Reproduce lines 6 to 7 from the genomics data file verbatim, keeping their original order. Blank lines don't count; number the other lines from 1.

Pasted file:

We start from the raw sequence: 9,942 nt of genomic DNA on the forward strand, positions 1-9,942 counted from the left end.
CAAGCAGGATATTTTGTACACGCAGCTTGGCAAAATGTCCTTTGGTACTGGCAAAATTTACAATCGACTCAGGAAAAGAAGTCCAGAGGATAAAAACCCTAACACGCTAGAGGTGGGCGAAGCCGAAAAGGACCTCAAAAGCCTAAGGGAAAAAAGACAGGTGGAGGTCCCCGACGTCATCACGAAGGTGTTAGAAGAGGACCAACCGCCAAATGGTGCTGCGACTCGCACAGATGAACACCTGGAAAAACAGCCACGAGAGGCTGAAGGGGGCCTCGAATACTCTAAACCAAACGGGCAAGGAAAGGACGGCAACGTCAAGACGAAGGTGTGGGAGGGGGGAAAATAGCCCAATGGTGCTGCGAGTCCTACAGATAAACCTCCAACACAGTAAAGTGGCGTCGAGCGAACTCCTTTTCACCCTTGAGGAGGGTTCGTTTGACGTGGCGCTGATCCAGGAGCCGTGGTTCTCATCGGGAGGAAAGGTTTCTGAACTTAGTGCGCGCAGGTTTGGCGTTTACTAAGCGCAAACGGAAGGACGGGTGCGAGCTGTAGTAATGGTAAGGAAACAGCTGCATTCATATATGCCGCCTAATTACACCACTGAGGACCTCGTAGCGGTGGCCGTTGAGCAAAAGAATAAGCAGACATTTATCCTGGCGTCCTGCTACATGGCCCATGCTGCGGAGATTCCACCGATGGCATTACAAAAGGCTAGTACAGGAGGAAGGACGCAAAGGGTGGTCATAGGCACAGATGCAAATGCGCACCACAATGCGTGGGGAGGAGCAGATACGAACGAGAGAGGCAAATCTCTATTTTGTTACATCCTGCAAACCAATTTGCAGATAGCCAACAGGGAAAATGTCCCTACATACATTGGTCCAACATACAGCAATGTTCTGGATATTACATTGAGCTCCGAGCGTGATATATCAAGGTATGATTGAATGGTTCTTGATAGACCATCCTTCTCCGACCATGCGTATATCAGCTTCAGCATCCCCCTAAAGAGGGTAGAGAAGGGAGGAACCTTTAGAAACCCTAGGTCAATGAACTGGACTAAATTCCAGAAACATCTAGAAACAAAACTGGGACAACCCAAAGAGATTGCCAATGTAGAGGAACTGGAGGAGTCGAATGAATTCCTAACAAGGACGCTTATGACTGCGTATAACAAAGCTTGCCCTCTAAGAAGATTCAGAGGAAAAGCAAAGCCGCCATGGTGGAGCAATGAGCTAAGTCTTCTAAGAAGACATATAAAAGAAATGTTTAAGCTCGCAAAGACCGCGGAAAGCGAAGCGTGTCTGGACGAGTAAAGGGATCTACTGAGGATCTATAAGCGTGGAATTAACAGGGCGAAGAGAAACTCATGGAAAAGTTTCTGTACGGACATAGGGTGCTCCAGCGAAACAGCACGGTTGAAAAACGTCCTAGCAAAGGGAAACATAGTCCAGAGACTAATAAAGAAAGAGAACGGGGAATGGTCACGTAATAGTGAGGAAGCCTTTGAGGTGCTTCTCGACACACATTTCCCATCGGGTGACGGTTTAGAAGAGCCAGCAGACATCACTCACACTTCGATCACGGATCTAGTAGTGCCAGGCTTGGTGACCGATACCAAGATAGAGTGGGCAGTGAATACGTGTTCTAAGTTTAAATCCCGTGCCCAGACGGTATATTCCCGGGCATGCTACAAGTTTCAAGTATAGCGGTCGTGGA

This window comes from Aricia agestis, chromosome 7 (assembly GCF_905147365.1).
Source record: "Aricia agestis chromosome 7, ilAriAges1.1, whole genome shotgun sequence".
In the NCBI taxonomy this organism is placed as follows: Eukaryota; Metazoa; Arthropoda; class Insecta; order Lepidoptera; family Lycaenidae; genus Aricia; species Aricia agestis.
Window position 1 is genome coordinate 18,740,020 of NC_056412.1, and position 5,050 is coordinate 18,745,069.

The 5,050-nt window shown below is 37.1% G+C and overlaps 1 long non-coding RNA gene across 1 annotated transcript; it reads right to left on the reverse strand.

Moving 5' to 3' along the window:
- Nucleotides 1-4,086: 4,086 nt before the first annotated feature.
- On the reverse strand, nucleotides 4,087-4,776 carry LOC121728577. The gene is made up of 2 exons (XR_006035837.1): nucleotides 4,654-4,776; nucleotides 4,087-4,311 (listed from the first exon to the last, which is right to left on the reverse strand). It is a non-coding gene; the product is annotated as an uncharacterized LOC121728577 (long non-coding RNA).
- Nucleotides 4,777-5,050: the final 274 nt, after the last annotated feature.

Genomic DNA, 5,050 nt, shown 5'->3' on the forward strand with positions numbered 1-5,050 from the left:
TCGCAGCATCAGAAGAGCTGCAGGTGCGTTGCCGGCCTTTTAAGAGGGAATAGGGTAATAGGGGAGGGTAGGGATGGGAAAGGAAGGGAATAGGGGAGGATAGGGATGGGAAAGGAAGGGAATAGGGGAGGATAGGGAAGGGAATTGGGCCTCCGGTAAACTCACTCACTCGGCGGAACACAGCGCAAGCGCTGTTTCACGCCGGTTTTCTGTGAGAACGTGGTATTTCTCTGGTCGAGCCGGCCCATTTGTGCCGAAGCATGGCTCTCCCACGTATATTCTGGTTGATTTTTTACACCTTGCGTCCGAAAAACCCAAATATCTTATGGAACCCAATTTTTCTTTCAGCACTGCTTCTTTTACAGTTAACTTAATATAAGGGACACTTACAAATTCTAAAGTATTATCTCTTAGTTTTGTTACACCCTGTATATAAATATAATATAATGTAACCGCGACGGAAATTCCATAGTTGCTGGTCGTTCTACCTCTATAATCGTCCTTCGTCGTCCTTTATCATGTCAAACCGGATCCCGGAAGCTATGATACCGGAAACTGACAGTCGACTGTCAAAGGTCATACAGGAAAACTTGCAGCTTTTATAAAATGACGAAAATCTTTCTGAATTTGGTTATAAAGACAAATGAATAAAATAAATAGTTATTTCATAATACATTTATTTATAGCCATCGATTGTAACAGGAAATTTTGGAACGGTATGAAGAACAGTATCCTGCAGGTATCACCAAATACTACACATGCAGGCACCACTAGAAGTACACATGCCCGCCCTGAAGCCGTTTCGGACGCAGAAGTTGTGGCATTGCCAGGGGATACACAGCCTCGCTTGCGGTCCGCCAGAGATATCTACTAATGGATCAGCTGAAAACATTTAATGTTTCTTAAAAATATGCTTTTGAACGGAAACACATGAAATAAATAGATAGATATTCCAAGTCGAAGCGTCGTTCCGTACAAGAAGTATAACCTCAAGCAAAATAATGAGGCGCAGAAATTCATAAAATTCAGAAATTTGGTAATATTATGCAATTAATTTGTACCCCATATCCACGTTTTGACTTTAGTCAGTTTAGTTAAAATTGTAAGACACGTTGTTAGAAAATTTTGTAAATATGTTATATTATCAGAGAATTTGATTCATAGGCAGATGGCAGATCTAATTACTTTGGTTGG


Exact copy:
Window position 1 is genome coordinate 18,740,020 of NC_056412.1, and position 5,050 is coordinate 18,745,069.

The 5,050-nt window shown below is 37.1% G+C and overlaps 1 long non-coding RNA gene across 1 annotated transcript; it reads right to left on the reverse strand.